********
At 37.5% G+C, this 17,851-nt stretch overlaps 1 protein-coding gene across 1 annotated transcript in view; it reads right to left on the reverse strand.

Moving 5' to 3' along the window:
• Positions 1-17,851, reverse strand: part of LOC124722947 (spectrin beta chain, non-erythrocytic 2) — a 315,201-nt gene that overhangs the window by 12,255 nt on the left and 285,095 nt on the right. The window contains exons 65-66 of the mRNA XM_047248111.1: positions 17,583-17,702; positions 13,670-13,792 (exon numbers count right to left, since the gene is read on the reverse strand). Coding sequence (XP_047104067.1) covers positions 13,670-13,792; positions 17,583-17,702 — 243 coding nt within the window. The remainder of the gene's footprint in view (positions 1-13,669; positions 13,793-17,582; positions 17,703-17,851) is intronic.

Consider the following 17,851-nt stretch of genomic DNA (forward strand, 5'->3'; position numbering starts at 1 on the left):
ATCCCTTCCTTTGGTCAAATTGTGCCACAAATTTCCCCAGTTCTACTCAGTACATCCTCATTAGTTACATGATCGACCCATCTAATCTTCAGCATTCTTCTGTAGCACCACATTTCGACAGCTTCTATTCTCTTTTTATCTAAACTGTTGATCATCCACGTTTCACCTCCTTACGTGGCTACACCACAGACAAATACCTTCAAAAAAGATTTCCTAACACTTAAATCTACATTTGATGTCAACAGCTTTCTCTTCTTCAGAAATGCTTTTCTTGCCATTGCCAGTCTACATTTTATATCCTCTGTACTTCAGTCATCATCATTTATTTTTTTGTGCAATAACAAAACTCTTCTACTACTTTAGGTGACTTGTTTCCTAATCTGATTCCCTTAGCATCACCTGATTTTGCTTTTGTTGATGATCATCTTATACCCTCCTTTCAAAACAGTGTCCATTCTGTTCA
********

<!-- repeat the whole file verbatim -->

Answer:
At 37.5% G+C, this 17,851-nt stretch overlaps 1 protein-coding gene across 1 annotated transcript in view; it reads right to left on the reverse strand.

Moving 5' to 3' along the window:
• Positions 1-17,851, reverse strand: part of LOC124722947 (spectrin beta chain, non-erythrocytic 2) — a 315,201-nt gene that overhangs the window by 12,255 nt on the left and 285,095 nt on the right. The window contains exons 65-66 of the mRNA XM_047248111.1: positions 17,583-17,702; positions 13,670-13,792 (exon numbers count right to left, since the gene is read on the reverse strand). Coding sequence (XP_047104067.1) covers positions 13,670-13,792; positions 17,583-17,702 — 243 coding nt within the window. The remainder of the gene's footprint in view (positions 1-13,669; positions 13,793-17,582; positions 17,703-17,851) is intronic.

Consider the following 17,851-nt stretch of genomic DNA (forward strand, 5'->3'; position numbering starts at 1 on the left):
ATCCCTTCCTTTGGTCAAATTGTGCCACAAATTTCCCCAGTTCTACTCAGTACATCCTCATTAGTTACATGATCGACCCATCTAATCTTCAGCATTCTTCTGTAGCACCACATTTCGACAGCTTCTATTCTCTTTTTATCTAAACTGTTGATCATCCACGTTTCACCTCCTTACGTGGCTACACCACAGACAAATACCTTCAAAAAAGATTTCCTAACACTTAAATCTACATTTGATGTCAACAGCTTTCTCTTCTTCAGAAATGCTTTTCTTGCCATTGCCAGTCTACATTTTATATCCTCTGTACTTCAGTCATCATCATTTATTTTTTTGTGCAATAACAAAACTCTTCTACTACTTTAGGTGACTTGTTTCCTAATCTGATTCCCTTAGCATCACCTGATTTTGCTTTTGTTGATGATCATCTTATACCCTCCTTTCAAAACAGTGTCCATTCTGTTCA